Central Retirees: Galanis


Prem Chandrasekar, Staff Writer

Q: How long have you been teaching at Central?

A: 31 years.


Q: What classes have you taught?

A: I have taught Ancient/Medieval History, AP European History, Modern History, Golden Age in the Mediterranean.


Q: What was your favorite class to teach? Why?

A: I truly had a passion to teach each and everyone, but if I were to choose just one, it would be The Golden Age of the Mediterranean class because it was a very popular elective, and I was able to create the curriculum for the class by myself. I was able to take the Ancient Roman world and the Ancient Greek world and spend a lot of time and effort going into great detail.


Q: Can you describe what it’s like been like teaching at Central?

A: I’ve seen a lot of changes. It’s been overall a great experience. I would not change a thing. The new building is wonderful, coming from how the building was at one time.


Q: What has this school done for you?

A: When I first came, I was a very young teacher, just over four years of experience, so the school helped me grow, both as a person and as a teacher. I was able to take my passion and have it refined by some wonderful instructional coordinators and also colleagues that I’ve worked with. It has given me a lot of pride and a lot of great students over the years that I had the privilege of teaching, and some great memories to leave with.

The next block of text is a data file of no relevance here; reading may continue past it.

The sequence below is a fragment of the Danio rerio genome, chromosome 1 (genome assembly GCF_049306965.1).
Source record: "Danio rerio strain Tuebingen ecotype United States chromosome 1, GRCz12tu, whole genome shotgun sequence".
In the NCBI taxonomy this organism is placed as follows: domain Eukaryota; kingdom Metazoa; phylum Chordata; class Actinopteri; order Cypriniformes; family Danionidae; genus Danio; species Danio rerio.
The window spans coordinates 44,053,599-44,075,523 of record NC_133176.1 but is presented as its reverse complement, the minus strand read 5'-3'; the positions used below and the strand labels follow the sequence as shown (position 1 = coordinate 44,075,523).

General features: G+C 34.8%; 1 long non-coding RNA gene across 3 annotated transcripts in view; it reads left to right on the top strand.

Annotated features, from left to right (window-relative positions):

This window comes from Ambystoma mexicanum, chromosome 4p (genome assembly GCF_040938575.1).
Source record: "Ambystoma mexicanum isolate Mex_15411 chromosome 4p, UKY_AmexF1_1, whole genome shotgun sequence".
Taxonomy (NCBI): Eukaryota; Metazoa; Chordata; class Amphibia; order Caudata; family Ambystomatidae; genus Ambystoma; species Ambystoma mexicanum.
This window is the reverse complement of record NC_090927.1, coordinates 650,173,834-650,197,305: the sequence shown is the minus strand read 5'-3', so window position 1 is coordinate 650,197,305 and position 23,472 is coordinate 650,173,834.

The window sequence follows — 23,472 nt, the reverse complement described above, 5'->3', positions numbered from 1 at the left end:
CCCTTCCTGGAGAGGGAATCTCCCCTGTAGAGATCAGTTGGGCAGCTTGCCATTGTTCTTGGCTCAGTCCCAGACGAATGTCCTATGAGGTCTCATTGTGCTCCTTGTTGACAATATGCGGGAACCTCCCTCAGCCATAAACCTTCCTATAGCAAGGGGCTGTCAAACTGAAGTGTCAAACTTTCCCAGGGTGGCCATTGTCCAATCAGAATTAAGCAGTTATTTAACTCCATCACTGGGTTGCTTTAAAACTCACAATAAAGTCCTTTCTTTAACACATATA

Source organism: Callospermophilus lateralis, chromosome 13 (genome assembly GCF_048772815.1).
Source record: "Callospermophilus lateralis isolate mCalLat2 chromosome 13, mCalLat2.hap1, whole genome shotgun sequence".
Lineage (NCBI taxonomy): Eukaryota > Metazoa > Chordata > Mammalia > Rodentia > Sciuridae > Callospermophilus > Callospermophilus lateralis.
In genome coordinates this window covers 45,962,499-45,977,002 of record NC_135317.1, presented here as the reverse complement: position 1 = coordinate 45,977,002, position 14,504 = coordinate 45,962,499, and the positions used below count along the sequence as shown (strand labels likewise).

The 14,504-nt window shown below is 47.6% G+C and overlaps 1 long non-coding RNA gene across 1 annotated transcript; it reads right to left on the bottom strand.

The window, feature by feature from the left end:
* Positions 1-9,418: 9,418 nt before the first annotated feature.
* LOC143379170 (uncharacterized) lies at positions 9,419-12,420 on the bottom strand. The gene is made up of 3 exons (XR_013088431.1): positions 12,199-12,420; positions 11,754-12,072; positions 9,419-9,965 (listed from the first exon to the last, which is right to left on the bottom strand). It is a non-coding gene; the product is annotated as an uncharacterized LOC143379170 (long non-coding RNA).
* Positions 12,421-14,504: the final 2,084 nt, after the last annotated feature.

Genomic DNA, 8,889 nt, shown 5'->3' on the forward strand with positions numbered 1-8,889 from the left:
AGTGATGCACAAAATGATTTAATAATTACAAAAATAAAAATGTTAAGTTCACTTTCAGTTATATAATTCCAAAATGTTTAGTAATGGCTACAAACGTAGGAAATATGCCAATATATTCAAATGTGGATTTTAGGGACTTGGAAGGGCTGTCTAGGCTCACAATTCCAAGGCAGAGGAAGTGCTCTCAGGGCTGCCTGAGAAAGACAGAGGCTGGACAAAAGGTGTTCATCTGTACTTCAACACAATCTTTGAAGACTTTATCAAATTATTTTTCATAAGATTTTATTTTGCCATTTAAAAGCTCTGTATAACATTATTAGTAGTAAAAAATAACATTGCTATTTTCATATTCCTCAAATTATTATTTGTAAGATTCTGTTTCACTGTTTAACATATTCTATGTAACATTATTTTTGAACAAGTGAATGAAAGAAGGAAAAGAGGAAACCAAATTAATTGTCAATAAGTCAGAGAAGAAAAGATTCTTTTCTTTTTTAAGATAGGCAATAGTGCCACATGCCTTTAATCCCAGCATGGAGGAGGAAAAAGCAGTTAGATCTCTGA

Q: What’s your favorite memory?

A: I think my favorite memory was in 2002 when National Geographic came to Central and spent three days with us. “The Mummy Roadshow” was a show on National Geographic, and they made arrangements with us to come to Central. It was great, as they were able to give us information that we never would have access to if they didn’t come. They were able to investigate and finally tell us that the mummy [in the Humanities office] was a girl. I was able to have about 15 students along with Mr. Henneberry come in and do a lot of work with the doctors as they were authenticating the mummy and as they were pulling the tooth. We were able to tell what period she lived in and how she died.


Q: What are your future plans after retiring?

A: I’d like to do a bit more traveling. I’ve been to a lot more European cities than I have U.S. cities. I’d also like to try to see as many Major League ballparks as I can. I’m a big baseball fan and a huge Cubs fan.


Q: What are you going to miss most about teaching at Central?

A: I think I’m going to miss the kids the most because it’s not only teaching with a passion, but it’s also having them appreciate what you do and how you do it. I have a favorite quote from Aristotle which is, educating the mind without educating the heart is not an education at all.